Today, one of the biggest trends in American cities is the revival of urban agriculture, including a rash of suburban homeowners tearing out their grassy yards to plant edible gardens. There is a cottage industry in “urban homesteading” books and blogs, teaching readers to jar and preserve their own veggies, raise chickens, and be as independent as possible.
But few people remember that the New Deal once underwrote a national experiment in subsistence homestead gardening that between 1933 and 1935 built 34 new communities around the country dedicated to the idea that a family could own their own home, raise much of their own food, and escape the crowded poverty of urban life.
In his exhaustively researched book Urban Farms in the West, Robert Carriker recounts how the Division of Subsistence Homesteads (DSH) created a model for what the agency hoped could be a new American way of life. The overarching goal of the program was to encourage decentralization of population and industries. The DSH sought to build communities to which urban families would be relocated where they would benefit from part time farming and rural living while still finding local employment that would enable them to buy their houses from the government.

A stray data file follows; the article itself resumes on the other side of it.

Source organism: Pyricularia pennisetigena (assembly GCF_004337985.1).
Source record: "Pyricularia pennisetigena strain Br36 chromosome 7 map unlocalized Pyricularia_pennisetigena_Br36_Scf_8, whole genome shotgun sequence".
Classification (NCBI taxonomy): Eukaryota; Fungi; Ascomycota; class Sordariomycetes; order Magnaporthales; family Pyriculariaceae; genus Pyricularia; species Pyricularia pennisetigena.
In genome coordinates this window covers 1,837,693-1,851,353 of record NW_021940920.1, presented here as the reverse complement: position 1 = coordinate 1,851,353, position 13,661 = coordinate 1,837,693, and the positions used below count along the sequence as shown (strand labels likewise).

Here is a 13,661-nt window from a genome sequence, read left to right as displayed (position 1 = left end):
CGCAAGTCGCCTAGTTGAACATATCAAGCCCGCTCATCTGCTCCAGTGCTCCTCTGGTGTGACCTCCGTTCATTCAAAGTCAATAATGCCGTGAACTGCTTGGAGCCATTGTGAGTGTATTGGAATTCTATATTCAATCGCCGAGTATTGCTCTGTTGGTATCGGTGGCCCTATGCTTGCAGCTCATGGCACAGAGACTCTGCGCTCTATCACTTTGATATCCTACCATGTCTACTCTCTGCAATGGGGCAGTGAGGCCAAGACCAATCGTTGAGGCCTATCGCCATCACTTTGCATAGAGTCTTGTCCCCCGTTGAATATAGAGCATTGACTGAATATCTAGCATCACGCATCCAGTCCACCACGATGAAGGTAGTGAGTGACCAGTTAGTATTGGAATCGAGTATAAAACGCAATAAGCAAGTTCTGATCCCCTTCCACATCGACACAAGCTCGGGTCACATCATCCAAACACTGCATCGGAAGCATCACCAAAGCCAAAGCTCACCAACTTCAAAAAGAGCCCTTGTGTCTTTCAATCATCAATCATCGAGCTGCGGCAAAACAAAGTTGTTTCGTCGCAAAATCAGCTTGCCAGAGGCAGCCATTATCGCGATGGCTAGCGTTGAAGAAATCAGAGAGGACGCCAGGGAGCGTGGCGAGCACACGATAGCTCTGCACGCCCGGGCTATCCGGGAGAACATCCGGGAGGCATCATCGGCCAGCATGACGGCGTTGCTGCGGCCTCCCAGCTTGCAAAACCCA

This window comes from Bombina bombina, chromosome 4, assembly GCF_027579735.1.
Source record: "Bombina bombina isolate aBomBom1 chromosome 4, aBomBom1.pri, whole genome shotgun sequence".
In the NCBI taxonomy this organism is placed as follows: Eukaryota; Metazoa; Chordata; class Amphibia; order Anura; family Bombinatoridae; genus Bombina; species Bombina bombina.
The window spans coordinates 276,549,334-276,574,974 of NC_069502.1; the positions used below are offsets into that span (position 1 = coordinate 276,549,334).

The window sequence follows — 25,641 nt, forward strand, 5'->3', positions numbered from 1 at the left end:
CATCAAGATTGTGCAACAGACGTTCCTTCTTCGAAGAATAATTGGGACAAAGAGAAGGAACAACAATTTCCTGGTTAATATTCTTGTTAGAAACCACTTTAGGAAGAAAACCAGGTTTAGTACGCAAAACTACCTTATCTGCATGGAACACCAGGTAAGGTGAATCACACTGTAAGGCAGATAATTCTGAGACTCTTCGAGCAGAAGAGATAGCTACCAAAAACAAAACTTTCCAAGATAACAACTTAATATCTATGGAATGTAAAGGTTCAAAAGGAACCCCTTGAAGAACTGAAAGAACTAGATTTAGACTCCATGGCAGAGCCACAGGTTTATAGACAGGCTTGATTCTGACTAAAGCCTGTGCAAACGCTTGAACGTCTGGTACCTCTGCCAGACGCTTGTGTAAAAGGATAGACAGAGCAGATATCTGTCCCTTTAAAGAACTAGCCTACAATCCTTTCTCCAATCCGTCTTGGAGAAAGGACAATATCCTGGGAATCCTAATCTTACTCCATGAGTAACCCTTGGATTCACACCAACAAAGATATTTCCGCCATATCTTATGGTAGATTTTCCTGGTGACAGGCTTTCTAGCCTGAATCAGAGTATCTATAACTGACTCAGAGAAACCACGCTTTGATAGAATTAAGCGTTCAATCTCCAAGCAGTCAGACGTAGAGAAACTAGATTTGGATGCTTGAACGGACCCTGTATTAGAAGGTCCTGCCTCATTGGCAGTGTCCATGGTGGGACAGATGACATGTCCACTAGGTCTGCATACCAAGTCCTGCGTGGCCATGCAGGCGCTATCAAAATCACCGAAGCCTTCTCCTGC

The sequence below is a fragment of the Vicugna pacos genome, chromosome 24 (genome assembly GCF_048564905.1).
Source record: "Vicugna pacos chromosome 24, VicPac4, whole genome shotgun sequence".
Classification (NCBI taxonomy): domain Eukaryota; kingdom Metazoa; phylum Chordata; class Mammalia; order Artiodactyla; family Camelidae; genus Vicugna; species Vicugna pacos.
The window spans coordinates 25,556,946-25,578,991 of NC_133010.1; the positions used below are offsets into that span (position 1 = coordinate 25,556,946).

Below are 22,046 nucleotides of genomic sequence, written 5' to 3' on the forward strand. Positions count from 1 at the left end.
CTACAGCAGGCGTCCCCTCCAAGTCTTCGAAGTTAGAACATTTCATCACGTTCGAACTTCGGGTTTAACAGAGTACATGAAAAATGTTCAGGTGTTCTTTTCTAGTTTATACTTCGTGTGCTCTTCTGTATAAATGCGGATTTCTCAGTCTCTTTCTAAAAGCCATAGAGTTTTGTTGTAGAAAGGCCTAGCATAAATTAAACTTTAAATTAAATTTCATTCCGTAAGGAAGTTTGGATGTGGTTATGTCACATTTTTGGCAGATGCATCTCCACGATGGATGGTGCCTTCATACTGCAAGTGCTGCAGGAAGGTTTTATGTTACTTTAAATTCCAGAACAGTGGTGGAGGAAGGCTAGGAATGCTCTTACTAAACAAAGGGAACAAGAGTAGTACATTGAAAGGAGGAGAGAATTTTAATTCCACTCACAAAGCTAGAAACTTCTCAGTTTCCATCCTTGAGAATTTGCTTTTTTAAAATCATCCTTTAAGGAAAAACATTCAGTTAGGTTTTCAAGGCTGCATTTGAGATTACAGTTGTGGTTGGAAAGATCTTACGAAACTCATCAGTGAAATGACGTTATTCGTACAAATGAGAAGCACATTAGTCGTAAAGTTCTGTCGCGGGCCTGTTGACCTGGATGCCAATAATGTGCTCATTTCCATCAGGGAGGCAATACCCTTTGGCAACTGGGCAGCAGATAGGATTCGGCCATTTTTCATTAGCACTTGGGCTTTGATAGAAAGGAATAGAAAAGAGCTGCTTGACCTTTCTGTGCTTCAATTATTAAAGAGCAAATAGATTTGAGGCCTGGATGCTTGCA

The program was meant to popularize the idea of the subsistence homestead but was derided from its inception. To the right-wing critics of the New Deal, it was further evidence of creeping socialism.
Carriker dedicates a chapter each to homesteads in Phoenix, Ariz; Longview, Wash; and El Monte and San Fernando, Calif. Some readers may wish he had covered more ground, but by focusing on the West, Carriker is able to bring together dominant themes in American history: Jeffersonian romanticism, industrial progress, and the West as land of new beginnings.
One of the book’s two appendices explains how the homesteads came to be documented by Farm Security Administration (FSA) photographers. Dorothea Lange’s photographs of the El Monte homes can be viewed in the Photogrammar project.
In summary, Carriker acknowledges that there are many reasons historians have largely dismissed the arcadian efforts of the DSH, but he defends the program for all that it did achieve — above all, for the potential and hope for a better tomorrow embodied in the little houses with the big yards that remain as a forgotten experiment in American self-sufficiency.
Reviewed by Alex Tarr